Evidence reviews deem the US recommended daily allowance insufficient to reduce the risk of falling among older people
by Craig Weatherby
Falls that break hip or pelvis bones often lead to a serious downward health spiral... and the results of clinical trials indicate that vitamin D pills can reduce the risk of falling among older people.
Vitamin D is a critical factor in bone health
—see “Vitamin D Called More Critical than High-Dose Calcium”
—but it is clearly better to prevent falls than to hope that stronger bones will withstand the shock.
|Fish fit the vitamin D bill; Sockeye salmon stand out|
In addition to getting vitamin D from supplements, certain fish rank among the very few substantial food sources of vitamin D, far outranking milk and other D-fortified foods.
Among fish, wild Sockeye Salmon may be the richest source of all, with a single 3.5 ounce serving surpassing the US RDA of 400 IU by about 70 percent:
Vitamin D per 3.5 ounce serving*
Sockeye Salmon—687 IU
Albacore Tuna—544 IU
Silver Salmon—430 IU
King Salmon—236 IU
*For our full test results, click here.
Now, a new analysis of the best clinical evidence finds that the US recommended daily allowance (RDA) for vitamin D intake by adults aged 51 to 70 (400 IU) is only about half the dose needed to reduce the risk of falls among older people (Bischoff-Ferrari HA et al. BMJ 2009).
The current RDAs for vitamin D are 400 IU for adults aged 51 to 70 and 600 IU for people over 70. And the RDA for all persons younger than 51 is a scant 200 IU.
Better yet, another recent evidence review by some of the same scientists indicates that the risk of falling drops as vitamin D blood levels rise.
This means that the the much higher, proven-safe doses advocated by most researchers (2,000 IU to 4,000 IU per day) could cut fall risks even further.
Let's take a closer look at the findings, and what's known about healthy intakes and blood levels of vitamin D.
Studies finds higher vitamin D doses prevent falls and fractures
Earlier this month, a team led by leading researchers from Harvard, USDA, and Switzerland published their review of the eight best clinical trials on vitamin D, falls, and fractures.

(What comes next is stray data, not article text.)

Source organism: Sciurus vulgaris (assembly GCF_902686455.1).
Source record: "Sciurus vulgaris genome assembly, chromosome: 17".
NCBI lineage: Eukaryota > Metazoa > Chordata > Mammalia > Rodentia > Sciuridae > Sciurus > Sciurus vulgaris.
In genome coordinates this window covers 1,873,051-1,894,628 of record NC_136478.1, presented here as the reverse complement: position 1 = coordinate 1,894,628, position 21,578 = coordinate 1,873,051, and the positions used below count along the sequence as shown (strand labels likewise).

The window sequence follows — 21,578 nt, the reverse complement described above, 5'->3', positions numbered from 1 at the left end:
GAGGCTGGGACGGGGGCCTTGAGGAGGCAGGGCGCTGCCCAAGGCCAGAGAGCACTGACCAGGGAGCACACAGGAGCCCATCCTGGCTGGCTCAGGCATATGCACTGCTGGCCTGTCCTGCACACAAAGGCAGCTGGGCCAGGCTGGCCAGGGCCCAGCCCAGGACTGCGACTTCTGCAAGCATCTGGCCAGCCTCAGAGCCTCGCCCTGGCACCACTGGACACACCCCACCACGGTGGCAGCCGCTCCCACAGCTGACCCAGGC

Eight double-blind, randomized controlled trials involving 2,426 older people were analyzed. The test doses used in these trials ranged from 200 to 1,000 IU per day.
Their analysis found that daily supplemental doses of vitamin D between 700 and 1,000 International Units (IU) reduced the risk of falling by 19 percent, while doses below 700 IU per day showed no benefits.
And blood levels of vitamin D above 60 nmol/L (nanomoles per liter) were associated with a 23 percent reduction in falls, while vitamin D levels under 60 nmol/L were not associated with any decrease in falls.
Four years ago, a similar evidence review co-authored by some of the same scientists produced similar findings with regard to the risk of fractures among the elderly, most of which result from falls:
“Oral vitamin D supplementation between 700 to 800 IU per day appears to reduce the risk of hip and any non-vertebral fractures in ambulatory or institutionalized elderly persons. An oral vitamin D dose of 400 IU per day is not sufficient for fracture prevention” (Bischoff-Ferrari HA et al. 2005).
And a study published earlier this year by some of the same Harvard, USDA, and Swiss researchers found that the risk of falls and fractures dropped as the daily dose of vitamin D rose (Bischoff-Ferrari HA et al. Arch Intern Med 2009).
How much do we need?
Most researchers involved in vitamin D studies recommend minimum blood levels ranging from 90 to 120 nmol/L. (Vitamin D levels can also be expressed as nanograms per liter—abbreviated as ng/mL—and 36 to 48 ng/mL is comparable to 90 to 120 nmol/L.)